In September, we launched a test that expanded the 140 character limit so every person around the world could express themselves easily in a Tweet. Our goal was to make this possible while ensuring we keep the speed and brevity that makes Twitter, Twitter. Looking at all the data, we’re excited to share we’ve achieved this goal and are rolling the change out to all languages where cramming was an issue.*
During the first few days of the test many people Tweeted the full 280 limit because it was new and novel, but soon after behavior normalized (more on this below). We saw when people needed to use more than 140 characters, they Tweeted more easily and more often. But importantly, people Tweeted below 140 most of the time and the brevity of Twitter remained.
Highlights are below and in our additional blogs about our experimentation process, extensive data analysis, research, and design work.
Easier to Tweet
Historically, 9% of Tweets in English hit the character limit. This reflects the challenge of fitting a thought into a Tweet, often resulting in lots of time spent editing and even at times abandoning Tweets before sending. With the expanded character count, this problem was massively reduced – that number dropped to only 1% of Tweets running up against the limit. Since we saw Tweets hit the character limit less often, we believe people spent less time editing their Tweets in the composer. This shows that more space makes it easier for people to fit thoughts in a Tweet, so they could say what they want to say, and send Tweets faster than before. You can see this happening in the graph below.
Keeping Twitter’s brevity
We – and many of you – were concerned that timelines may fill up with 280 character Tweets, and people with the new limit would always use up the whole space. But that didn’t happen. Only 5% of Tweets sent were longer than 140 characters and only 2% were over 190 characters. As a result, your timeline reading experience should not substantially change, you’ll still see about the same amount of Tweets in your timeline. For reference, in the timeline, Tweets with an image or poll usually take up more space than a 190 character Tweet.
It’s worth emphasizing again that people in the test got very excited about the extra space in the beginning and many Tweets went way beyond 140. People did silly (creative!) things like writing just a few characters per line to make their Tweets extra large. It was a temporary effect and didn’t last long. We expect to see some of this novelty effect spike again with this week’s launch and expect it to resume to normal behavior soon after.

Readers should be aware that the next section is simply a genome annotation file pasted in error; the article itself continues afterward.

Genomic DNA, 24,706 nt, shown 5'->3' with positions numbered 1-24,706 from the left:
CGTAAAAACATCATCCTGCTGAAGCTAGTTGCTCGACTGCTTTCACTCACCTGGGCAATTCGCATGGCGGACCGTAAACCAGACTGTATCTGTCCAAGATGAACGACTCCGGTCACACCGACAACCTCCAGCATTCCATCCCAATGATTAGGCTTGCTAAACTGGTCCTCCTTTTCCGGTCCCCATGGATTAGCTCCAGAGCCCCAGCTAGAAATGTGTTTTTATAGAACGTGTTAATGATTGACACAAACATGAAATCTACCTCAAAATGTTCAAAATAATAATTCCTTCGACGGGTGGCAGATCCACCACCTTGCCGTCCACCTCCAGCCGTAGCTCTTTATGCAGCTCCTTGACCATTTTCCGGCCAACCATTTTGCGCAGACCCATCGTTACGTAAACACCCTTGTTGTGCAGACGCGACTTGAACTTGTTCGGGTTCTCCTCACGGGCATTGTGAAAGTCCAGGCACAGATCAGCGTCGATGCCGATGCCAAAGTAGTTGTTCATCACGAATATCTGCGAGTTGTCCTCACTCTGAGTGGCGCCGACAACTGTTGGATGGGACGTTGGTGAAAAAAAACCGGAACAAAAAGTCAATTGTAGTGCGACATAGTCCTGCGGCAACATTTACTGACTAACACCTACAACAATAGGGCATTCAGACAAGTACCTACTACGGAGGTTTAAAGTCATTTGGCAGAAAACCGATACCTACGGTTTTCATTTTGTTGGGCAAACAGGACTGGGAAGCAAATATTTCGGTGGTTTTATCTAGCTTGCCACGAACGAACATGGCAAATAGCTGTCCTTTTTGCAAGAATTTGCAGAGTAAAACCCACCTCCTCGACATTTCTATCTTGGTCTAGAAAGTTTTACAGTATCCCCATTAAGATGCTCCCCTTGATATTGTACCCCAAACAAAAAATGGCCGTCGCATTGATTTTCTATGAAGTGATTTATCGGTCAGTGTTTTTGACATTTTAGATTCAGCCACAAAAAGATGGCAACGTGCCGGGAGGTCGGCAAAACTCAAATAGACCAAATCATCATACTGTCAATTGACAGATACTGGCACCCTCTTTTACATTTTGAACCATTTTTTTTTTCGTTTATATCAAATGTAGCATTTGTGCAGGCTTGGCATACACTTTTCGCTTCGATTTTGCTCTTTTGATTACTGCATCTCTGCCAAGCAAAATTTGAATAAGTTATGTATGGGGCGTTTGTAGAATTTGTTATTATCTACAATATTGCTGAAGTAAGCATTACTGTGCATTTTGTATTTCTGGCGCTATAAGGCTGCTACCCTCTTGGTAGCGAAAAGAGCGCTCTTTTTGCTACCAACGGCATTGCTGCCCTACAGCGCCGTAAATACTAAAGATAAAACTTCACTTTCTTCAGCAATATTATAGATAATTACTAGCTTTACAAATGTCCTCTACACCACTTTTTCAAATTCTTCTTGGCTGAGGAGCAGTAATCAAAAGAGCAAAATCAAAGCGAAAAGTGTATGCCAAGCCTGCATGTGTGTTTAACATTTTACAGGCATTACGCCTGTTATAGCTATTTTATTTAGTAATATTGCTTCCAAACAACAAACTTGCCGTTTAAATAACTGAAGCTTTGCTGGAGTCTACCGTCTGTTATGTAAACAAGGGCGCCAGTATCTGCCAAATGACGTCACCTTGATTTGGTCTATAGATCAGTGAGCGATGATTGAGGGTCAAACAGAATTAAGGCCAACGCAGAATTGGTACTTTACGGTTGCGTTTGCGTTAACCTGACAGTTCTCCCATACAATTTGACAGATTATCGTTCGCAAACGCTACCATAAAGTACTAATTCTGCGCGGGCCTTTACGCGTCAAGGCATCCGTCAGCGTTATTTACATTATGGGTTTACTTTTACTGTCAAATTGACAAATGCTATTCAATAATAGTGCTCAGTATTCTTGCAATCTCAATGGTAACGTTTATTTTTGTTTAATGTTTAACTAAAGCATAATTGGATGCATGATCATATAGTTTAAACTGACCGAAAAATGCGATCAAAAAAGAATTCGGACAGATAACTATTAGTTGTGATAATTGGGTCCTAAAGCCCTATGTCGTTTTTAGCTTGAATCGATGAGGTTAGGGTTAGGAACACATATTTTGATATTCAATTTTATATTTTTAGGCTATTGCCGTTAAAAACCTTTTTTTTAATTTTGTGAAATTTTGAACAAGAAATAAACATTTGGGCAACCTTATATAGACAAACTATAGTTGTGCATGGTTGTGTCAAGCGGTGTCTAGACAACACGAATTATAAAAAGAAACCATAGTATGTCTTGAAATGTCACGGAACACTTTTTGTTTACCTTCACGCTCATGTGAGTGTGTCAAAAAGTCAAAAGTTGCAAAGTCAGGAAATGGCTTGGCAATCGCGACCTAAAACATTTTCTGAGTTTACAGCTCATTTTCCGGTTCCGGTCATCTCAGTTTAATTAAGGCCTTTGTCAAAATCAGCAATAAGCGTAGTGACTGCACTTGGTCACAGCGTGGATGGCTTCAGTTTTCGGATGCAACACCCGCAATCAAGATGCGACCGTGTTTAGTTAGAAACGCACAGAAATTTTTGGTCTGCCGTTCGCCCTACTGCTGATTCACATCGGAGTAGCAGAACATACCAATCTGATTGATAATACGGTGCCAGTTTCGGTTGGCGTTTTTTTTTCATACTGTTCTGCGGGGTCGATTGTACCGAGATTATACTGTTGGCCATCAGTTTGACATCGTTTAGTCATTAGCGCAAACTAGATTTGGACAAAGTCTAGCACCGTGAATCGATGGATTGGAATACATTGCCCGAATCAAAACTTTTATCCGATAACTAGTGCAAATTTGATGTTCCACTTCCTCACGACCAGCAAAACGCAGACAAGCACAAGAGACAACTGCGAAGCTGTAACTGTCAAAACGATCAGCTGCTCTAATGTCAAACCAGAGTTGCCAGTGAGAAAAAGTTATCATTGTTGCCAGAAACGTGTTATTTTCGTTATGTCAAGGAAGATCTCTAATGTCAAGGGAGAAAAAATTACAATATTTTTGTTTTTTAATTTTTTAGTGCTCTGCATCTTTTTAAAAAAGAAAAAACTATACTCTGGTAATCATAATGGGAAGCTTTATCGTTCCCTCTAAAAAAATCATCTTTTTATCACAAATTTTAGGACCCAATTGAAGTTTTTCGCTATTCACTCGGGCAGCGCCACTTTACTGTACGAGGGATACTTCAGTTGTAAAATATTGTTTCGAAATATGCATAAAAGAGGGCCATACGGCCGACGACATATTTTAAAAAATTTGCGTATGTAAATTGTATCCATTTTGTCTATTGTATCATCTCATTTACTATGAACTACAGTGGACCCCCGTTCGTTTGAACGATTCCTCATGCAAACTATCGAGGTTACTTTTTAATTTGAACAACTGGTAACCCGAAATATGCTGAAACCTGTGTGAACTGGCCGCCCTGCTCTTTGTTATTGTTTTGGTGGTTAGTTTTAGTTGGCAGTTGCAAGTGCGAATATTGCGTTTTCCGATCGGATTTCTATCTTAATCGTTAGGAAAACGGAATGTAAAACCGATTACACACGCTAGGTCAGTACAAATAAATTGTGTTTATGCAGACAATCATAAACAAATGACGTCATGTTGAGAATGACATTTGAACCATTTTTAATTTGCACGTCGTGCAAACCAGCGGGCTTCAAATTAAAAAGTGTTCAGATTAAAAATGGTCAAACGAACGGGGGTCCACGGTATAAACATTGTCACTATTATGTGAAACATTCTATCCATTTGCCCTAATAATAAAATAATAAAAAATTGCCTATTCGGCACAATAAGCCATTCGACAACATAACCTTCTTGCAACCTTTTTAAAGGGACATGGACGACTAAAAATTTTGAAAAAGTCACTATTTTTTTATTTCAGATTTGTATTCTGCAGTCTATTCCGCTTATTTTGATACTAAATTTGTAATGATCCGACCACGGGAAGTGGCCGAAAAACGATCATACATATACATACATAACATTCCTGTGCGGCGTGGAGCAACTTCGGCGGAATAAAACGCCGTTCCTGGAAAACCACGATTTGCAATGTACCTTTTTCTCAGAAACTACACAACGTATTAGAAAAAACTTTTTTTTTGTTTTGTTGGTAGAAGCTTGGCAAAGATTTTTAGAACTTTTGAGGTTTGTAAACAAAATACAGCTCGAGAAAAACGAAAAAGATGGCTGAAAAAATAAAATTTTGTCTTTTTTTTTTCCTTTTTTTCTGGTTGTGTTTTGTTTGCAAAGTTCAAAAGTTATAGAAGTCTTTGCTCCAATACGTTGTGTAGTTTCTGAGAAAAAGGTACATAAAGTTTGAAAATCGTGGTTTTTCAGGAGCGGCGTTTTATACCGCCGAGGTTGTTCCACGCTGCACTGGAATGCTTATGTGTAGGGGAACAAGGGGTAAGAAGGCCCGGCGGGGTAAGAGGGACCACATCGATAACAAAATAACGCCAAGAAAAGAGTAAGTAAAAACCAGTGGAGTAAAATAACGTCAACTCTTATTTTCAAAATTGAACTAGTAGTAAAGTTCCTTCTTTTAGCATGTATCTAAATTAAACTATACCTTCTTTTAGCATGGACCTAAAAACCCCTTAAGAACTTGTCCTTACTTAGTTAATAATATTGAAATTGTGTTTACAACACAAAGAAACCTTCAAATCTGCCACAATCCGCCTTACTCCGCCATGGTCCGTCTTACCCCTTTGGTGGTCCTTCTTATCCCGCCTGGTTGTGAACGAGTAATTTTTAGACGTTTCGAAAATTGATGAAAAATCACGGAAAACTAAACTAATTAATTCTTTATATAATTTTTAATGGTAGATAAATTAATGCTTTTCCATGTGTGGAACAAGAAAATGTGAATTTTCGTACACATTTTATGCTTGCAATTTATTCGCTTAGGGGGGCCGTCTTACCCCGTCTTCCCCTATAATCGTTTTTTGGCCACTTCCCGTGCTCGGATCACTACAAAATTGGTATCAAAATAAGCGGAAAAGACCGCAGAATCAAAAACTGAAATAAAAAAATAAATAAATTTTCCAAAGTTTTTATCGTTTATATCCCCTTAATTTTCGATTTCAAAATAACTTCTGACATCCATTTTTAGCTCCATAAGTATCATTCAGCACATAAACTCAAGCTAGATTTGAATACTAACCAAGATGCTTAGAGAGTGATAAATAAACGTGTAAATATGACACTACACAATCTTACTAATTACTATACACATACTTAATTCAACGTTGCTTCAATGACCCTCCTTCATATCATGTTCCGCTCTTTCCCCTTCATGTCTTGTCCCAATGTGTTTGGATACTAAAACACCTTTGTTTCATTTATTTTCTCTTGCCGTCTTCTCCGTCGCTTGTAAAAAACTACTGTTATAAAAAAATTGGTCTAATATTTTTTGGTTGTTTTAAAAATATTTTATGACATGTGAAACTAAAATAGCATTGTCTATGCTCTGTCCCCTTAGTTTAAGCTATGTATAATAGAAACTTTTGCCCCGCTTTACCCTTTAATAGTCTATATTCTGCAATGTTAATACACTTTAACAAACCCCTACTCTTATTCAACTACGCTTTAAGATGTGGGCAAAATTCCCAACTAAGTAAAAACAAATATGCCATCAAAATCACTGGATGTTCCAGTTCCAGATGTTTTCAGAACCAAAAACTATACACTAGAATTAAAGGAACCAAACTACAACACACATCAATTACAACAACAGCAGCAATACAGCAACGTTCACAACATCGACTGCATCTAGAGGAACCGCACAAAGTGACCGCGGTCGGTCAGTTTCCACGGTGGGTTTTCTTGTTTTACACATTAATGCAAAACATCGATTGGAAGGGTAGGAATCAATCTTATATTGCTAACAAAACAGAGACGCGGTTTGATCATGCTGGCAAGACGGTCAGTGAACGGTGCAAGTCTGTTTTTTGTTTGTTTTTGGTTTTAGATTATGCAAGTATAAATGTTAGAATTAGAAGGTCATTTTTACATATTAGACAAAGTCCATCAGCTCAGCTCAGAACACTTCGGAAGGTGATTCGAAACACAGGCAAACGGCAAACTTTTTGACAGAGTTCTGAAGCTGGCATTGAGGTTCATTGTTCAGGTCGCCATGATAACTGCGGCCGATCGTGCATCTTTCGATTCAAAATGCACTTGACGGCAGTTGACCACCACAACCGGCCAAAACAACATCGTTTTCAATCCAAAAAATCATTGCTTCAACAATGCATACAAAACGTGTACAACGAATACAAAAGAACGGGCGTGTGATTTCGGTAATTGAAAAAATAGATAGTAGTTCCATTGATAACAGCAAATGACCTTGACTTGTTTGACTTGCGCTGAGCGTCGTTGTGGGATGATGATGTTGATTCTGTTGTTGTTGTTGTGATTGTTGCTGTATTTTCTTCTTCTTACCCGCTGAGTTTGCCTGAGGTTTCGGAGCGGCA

In addition to more Tweeting, people who had more room to Tweet received more engagement (Likes, Retweets, @mentions), got more followers, and spent more time on Twitter. People in the experiment told us that a higher character limit made them feel more satisfied with how they expressed themselves on Twitter, their ability to find good content, and Twitter overall.
We are making this change after listening and observing a problem our global community was having (it wasn’t easy enough to Tweet!), studying data to understand how we could improve, trying it out, and listening to your feedback. We’ll continue listening and working to make Twitter easier for everyone while making sure we keep what you love.
*Japanese, Korean, and Chinese will continue to have 140 characters because cramming is not an issue in these languages. In fact, these languages have always been able to say more with their Tweets because of the density of their writing systems. We shared more about this thinking and our research here.
**On this graph, there is a small bump in the red line (which represents the group with 280 characters) at 140 because these people were also using older Twitter clients which didn’t have the ability to send longer Tweets, so they continued to hit the 140 character limit. This graph is for English-only Tweets.